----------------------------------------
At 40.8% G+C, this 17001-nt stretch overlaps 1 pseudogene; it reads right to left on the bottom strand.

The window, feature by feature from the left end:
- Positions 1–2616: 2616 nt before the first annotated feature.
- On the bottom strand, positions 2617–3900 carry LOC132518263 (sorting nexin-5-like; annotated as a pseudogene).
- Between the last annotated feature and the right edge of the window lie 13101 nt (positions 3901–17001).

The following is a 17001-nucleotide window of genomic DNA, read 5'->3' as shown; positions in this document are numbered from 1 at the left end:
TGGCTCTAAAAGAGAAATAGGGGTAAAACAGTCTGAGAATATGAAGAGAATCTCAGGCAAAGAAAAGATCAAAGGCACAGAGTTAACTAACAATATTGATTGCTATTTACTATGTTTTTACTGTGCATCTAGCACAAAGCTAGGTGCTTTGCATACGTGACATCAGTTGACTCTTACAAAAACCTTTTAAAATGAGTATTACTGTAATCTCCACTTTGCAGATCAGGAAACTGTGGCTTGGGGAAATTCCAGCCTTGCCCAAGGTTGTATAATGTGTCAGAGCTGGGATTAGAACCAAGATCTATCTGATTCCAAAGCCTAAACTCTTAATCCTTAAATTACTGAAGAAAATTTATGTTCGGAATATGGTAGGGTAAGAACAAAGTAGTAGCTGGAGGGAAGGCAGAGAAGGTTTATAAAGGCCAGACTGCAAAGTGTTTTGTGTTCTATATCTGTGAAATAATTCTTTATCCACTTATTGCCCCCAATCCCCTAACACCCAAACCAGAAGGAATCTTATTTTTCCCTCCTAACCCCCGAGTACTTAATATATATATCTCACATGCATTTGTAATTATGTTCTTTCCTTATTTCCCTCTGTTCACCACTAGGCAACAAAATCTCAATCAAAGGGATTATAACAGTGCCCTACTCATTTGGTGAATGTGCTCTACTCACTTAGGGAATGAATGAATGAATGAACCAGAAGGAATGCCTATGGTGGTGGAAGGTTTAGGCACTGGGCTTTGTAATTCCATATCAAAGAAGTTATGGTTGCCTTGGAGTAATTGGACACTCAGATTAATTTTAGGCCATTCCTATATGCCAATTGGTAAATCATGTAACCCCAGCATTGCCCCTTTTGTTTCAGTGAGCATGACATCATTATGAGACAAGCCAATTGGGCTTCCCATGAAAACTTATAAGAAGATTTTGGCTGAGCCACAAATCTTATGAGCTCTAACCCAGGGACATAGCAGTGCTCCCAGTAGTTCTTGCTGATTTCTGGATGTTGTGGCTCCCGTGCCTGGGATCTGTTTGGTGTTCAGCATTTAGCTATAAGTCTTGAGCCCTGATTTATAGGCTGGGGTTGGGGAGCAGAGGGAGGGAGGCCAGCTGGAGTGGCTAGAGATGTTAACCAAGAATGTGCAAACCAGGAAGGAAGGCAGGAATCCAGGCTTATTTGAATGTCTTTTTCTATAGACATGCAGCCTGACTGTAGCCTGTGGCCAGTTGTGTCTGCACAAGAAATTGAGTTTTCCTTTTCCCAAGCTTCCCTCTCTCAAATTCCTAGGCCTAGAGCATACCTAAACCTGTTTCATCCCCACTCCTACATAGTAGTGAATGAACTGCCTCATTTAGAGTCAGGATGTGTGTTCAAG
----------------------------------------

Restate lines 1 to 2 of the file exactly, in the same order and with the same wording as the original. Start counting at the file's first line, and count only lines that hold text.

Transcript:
At 40.8% G+C, this 17001-nt stretch overlaps 1 pseudogene; it reads right to left on the bottom strand.

The window, feature by feature from the left end: